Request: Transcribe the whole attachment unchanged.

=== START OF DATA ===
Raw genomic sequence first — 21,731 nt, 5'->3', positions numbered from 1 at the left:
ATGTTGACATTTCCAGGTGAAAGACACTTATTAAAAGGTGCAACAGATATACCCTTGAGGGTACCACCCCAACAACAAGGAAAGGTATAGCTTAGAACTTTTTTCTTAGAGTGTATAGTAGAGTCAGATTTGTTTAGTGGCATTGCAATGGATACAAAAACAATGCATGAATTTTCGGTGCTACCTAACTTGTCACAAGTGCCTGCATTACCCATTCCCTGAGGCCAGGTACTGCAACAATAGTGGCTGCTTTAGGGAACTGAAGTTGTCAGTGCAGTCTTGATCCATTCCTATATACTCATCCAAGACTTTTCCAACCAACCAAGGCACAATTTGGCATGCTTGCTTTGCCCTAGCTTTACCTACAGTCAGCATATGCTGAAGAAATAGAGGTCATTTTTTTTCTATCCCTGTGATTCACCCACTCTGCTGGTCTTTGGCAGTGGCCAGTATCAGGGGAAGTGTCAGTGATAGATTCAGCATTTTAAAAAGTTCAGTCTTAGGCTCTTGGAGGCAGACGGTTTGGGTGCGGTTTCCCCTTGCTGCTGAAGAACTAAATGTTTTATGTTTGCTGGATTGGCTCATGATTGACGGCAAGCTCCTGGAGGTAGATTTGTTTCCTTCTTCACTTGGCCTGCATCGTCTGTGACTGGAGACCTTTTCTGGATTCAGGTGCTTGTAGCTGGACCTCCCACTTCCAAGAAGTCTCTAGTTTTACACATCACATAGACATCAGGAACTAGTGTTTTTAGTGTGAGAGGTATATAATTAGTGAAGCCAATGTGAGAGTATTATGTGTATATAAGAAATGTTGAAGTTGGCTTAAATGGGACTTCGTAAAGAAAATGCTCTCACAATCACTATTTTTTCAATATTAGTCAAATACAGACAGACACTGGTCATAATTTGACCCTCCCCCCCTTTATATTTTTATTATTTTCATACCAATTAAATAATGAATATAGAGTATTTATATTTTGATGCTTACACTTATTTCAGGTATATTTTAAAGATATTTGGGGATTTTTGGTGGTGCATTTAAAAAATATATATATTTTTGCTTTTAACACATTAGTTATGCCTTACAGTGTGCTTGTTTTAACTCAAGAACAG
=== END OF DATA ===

Raw genomic sequence first — 21,731 nt, 5'->3', positions numbered from 1 at the left:
ATGTTGACATTTCCAGGTGAAAGACACTTATTAAAAGGTGCAACAGATATACCCTTGAGGGTACCACCCCAACAACAAGGAAAGGTATAGCTTAGAACTTTTTTCTTAGAGTGTATAGTAGAGTCAGATTTGTTTAGTGGCATTGCAATGGATACAAAAACAATGCATGAATTTTCGGTGCTACCTAACTTGTCACAAGTGCCTGCATTACCCATTCCCTGAGGCCAGGTACTGCAACAATAGTGGCTGCTTTAGGGAACTGAAGTTGTCAGTGCAGTCTTGATCCATTCCTATATACTCATCCAAGACTTTTCCAACCAACCAAGGCACAATTTGGCATGCTTGCTTTGCCCTAGCTTTACCTACAGTCAGCATATGCTGAAGAAATAGAGGTCATTTTTTTTCTATCCCTGTGATTCACCCACTCTGCTGGTCTTTGGCAGTGGCCAGTATCAGGGGAAGTGTCAGTGATAGATTCAGCATTTTAAAAAGTTCAGTCTTAGGCTCTTGGAGGCAGACGGTTTGGGTGCGGTTTCCCCTTGCTGCTGAAGAACTAAATGTTTTATGTTTGCTGGATTGGCTCATGATTGACGGCAAGCTCCTGGAGGTAGATTTGTTTCCTTCTTCACTTGGCCTGCATCGTCTGTGACTGGAGACCTTTTCTGGATTCAGGTGCTTGTAGCTGGACCTCCCACTTCCAAGAAGTCTCTAGTTTTACACATCACATAGACATCAGGAACTAGTGTTTTTAGTGTGAGAGGTATATAATTAGTGAAGCCAATGTGAGAGTATTATGTGTATATAAGAAATGTTGAAGTTGGCTTAAATGGGACTTCGTAAAGAAAATGCTCTCACAATCACTATTTTTTCAATATTAGTCAAATACAGACAGACACTGGTCATAATTTGACCCTCCCCCCCTTTATATTTTTATTATTTTCATACCAATTAAATAATGAATATAGAGTATTTATATTTTGATGCTTACACTTATTTCAGGTATATTTTAAAGATATTTGGGGATTTTTGGTGGTGCATTTAAAAAATATATATATTTTTGCTTTTAACACATTAGTTATGCCTTACAGTGTGCTTGTTTTAACTCAAGAACAG